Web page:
Understanding Your Pathology Report
Last updated: May 2023
Getting a lung cancer diagnosis can be scary and surprising, especially when it comes along with a confusing pathology report. The words used by your doctor may not make any sense to you. The medical terms may not be familiar to you yet. To better understand what you have been told, it is important to understand what your pathology report means.
Back to basics: what is pathology?
Pathology is the study of the way a disease works. A pathologist is a doctor who studies samples of blood, body fluids, and tissue to diagnose a disease.
The link between lung cancer and pathology
As part of a lung cancer diagnosis, your doctor will take different samples. These will get sent to a lab to be analyzed. This is called a specimen. Specimens are gathered during a biopsy, surgery, or through a blood test or urine sample and viewed under a microscope.
A more exact lung cancer diagnosis by a pathologist with knowledge from your pathology report is helpful. This will guide your oncologist in building a treatment plan targeted to your specific type of lung cancer.
Let's get in to it: what is a cancer pathology report?
A pathology report gives you and your doctor important information about your lung cancer cells. This report is not written for an average consumer to understand. It is a technical report written by physicians for physicians. However, you can still educate yourself about the information in your pathology report and understand some things.1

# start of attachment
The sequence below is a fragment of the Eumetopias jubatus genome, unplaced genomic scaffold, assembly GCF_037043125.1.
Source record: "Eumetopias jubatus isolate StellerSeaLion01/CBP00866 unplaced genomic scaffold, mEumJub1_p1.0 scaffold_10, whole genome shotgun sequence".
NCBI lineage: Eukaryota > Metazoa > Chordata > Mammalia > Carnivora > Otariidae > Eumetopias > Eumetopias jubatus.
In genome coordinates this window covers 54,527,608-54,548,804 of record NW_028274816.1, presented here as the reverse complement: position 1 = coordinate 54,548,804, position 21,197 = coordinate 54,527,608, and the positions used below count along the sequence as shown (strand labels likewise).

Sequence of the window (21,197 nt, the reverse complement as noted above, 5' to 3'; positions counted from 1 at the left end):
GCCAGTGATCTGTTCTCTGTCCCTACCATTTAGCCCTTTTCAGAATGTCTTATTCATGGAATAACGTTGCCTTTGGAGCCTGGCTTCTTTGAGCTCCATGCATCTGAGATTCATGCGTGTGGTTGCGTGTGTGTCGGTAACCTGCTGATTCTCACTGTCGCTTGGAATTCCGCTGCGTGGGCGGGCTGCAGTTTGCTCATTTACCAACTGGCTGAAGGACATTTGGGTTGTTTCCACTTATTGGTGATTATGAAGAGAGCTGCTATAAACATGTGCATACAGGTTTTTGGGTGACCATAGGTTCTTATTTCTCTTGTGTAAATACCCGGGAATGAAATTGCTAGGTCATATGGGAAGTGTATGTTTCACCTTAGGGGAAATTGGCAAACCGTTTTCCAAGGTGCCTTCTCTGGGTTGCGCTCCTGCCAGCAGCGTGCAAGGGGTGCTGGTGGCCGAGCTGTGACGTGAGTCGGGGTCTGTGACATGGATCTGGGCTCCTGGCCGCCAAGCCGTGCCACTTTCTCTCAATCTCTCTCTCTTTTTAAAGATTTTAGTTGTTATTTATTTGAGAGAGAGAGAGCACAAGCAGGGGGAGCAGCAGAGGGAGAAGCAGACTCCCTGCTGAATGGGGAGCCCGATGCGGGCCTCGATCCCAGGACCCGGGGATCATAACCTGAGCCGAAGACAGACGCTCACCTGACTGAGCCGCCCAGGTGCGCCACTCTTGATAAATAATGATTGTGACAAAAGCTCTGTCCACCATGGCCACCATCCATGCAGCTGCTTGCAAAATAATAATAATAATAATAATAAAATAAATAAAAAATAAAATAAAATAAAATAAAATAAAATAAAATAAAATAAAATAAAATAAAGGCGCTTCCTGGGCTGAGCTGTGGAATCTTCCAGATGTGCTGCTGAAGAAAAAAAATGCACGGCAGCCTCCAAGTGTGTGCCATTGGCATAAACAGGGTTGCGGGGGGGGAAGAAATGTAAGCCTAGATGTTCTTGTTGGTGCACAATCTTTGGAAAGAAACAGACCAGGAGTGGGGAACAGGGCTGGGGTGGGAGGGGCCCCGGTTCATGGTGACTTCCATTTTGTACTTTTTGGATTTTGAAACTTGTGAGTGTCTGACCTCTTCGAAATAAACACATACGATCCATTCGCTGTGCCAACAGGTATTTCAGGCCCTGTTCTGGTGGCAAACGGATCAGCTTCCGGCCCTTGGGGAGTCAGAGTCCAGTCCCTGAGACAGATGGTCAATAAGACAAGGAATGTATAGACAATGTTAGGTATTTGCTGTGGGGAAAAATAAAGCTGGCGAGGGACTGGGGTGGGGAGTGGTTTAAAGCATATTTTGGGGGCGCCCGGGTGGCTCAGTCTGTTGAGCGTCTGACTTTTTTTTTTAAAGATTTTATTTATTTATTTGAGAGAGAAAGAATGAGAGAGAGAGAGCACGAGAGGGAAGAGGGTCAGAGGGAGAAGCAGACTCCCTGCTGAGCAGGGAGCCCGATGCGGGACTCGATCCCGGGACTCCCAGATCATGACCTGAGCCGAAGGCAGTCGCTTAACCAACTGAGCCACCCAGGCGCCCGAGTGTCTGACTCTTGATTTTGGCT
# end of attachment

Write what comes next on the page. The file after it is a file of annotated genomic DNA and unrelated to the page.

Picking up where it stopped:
The information on a pathology report
Standard information that all pathology reports generally include:1
Microscopic description (the most technical section)
Tip #1: Ask for a copy of your report
Get a copy of the pathology report for your records. It may be hard to understand all of the medical language. But this report is an important part of the documentation you should keep. Reviewing the report with your doctor will help you better understand your diagnosis and treatment options.
Keep in mind that a pathology report can be subjective and based on interpretation. Therefore a diagnosis is not always black and white. It is okay to ask questions and seek a second opinion of the specimen sample.
Tip #2: Talk to your doctor
When talking to your doctor about your pathology results, consider asking some of these questions:
Understanding your pathology report will help you be more informed and better prepared for treating your lung cancer.
Have you ever used videos as a way to advocate for lung cancer?